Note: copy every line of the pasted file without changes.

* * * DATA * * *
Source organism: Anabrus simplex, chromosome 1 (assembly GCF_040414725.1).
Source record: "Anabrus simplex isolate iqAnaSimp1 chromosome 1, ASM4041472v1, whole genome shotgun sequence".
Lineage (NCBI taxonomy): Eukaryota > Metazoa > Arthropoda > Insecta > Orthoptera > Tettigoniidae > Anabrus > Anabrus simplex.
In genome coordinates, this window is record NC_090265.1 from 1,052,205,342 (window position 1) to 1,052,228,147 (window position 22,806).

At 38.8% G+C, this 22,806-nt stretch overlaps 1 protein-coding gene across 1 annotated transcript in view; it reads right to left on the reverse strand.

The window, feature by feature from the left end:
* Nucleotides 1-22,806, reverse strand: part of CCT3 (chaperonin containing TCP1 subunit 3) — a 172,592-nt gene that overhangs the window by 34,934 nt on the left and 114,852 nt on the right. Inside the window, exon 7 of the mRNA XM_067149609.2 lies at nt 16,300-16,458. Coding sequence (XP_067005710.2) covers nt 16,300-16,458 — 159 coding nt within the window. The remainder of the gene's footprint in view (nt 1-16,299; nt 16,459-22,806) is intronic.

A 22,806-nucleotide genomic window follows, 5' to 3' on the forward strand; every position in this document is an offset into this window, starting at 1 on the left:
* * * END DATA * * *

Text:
Source organism: Anabrus simplex, chromosome 1 (assembly GCF_040414725.1).
Source record: "Anabrus simplex isolate iqAnaSimp1 chromosome 1, ASM4041472v1, whole genome shotgun sequence".
Lineage (NCBI taxonomy): Eukaryota > Metazoa > Arthropoda > Insecta > Orthoptera > Tettigoniidae > Anabrus > Anabrus simplex.
In genome coordinates, this window is record NC_090265.1 from 1,052,205,342 (window position 1) to 1,052,228,147 (window position 22,806).

At 38.8% G+C, this 22,806-nt stretch overlaps 1 protein-coding gene across 1 annotated transcript in view; it reads right to left on the reverse strand.

The window, feature by feature from the left end:
* Nucleotides 1-22,806, reverse strand: part of CCT3 (chaperonin containing TCP1 subunit 3) — a 172,592-nt gene that overhangs the window by 34,934 nt on the left and 114,852 nt on the right. Inside the window, exon 7 of the mRNA XM_067149609.2 lies at nt 16,300-16,458. Coding sequence (XP_067005710.2) covers nt 16,300-16,458 — 159 coding nt within the window. The remainder of the gene's footprint in view (nt 1-16,299; nt 16,459-22,806) is intronic.

A 22,806-nucleotide genomic window follows, 5' to 3' on the forward strand; every position in this document is an offset into this window, starting at 1 on the left: